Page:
Theresa Westcott has been the coordinator for the Regional Special Olympics events that have taken place at NHS for many years. Last year she helped Newaygo become a Unified School, which means that in addition to hosting the Regional Special Olympics, NHS would host a "United Game" where special education students participated with and against other students in the school. This became part of the Lions United Day.
In addition to students being able to participate in the United Game, other activities took place throughout the day that helped students interact with each other in ways that aren't possible during the course of a regular school schedule. Some of those activities included board games, painting rocks for the #rockinNewaygo project, juggling, and card games.
For the last hour and a half of the school day, the students gathered in the gymnasium and had the unique opportunity to listen to Beacon Light, a rapper with a message of self-love and acceptance. His entertaining show filled the students and staff of NHS with a positive message and energy.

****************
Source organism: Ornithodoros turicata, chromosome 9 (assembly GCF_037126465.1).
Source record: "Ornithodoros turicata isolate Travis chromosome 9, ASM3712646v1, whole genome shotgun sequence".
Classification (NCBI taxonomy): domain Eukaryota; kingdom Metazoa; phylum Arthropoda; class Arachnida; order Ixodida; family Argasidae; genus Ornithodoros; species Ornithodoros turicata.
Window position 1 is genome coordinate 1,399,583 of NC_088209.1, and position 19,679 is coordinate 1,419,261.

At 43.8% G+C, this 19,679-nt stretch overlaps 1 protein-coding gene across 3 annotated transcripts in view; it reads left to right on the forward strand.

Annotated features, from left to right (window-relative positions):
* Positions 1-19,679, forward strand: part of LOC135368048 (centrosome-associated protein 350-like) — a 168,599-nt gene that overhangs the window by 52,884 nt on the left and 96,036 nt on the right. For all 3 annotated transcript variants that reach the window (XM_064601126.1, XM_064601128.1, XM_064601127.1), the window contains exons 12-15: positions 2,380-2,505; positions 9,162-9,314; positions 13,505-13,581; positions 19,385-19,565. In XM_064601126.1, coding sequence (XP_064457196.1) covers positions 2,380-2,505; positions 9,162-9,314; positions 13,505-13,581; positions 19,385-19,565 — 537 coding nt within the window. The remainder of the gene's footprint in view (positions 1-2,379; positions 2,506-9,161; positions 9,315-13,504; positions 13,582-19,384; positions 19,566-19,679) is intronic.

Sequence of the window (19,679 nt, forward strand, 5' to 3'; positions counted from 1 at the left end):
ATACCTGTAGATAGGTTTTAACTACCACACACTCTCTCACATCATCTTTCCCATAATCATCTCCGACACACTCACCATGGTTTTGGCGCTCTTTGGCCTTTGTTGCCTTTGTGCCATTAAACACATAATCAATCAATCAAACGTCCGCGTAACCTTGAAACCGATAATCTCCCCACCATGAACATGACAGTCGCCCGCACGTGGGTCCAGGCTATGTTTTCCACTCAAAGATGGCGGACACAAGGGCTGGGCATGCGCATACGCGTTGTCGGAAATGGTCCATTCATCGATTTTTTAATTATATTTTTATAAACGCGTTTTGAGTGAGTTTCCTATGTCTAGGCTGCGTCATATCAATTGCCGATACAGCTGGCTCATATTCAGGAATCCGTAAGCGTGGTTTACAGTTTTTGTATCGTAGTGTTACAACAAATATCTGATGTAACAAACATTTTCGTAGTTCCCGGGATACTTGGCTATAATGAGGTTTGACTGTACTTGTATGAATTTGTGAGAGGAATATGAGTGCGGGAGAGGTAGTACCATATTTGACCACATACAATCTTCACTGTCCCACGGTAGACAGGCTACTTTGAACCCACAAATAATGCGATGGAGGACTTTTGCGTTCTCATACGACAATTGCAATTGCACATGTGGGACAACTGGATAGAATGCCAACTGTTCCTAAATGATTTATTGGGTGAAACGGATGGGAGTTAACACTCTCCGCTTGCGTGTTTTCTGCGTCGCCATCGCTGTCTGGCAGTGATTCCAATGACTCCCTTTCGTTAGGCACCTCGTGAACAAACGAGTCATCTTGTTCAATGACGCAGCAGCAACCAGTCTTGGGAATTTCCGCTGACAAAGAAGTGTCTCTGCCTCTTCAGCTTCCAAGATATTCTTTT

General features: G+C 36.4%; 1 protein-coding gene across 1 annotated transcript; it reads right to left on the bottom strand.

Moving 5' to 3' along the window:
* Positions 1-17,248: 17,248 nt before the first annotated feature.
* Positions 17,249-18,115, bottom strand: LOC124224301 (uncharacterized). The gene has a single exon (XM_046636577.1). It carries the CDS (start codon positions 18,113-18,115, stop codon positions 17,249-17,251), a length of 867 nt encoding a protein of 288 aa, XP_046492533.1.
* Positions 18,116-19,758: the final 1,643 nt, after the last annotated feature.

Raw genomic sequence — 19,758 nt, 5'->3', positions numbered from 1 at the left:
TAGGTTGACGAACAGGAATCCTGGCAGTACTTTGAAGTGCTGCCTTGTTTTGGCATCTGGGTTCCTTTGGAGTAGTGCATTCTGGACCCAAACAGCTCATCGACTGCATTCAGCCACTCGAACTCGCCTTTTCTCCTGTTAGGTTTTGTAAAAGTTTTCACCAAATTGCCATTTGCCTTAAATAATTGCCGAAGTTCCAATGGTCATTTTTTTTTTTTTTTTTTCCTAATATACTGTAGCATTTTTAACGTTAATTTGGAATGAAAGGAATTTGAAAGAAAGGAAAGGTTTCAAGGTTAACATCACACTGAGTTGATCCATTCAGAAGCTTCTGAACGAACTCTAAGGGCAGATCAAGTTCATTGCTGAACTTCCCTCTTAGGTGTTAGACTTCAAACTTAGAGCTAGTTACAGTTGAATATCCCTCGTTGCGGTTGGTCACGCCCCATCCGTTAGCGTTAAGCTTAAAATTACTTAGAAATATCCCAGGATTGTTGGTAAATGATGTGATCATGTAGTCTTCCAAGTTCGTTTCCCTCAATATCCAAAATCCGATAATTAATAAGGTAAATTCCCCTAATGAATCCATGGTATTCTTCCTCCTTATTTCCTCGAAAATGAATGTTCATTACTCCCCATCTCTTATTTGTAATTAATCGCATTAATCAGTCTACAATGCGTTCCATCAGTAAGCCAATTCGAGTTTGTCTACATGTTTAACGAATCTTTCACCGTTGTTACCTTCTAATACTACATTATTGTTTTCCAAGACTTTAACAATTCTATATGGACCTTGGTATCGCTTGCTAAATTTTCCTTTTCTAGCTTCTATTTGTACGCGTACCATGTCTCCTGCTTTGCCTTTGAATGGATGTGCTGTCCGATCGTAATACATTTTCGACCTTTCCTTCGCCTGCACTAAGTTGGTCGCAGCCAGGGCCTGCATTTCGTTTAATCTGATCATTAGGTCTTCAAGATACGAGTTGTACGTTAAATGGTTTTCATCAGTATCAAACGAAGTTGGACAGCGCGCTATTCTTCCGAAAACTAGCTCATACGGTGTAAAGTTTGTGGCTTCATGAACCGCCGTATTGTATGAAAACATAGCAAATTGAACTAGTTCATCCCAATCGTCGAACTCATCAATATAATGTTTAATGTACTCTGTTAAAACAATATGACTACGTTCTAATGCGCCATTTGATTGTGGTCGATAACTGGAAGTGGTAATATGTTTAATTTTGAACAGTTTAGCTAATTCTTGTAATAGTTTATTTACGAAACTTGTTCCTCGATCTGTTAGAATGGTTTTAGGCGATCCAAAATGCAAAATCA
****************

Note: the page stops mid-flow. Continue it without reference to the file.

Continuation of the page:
Funding for the shirts and Beacon were made possible through a grant funded by the Special Olympics for the messages of anti-bullying and unification of all students.
For more information on Beacon Light, go to his website at http://beaconlightmusic.com/
Wellspring Dance at Dogwood on May 11
Wellspring Dance of Kalamazoo will bring modern dance to the Dogwood Center on Friday, May 11 at 7:30 p.m. The performance will feature new works and classic Wellspring repertory.
One of the dance selections, "Citadel" describes the difficulty humankind has in coming to consensus within our communities, and includes a beautiful piano score by Chad Lawson. The program will also include a flowing quartet, "Now is the Masterpiece," originally performed at RADFest 2017.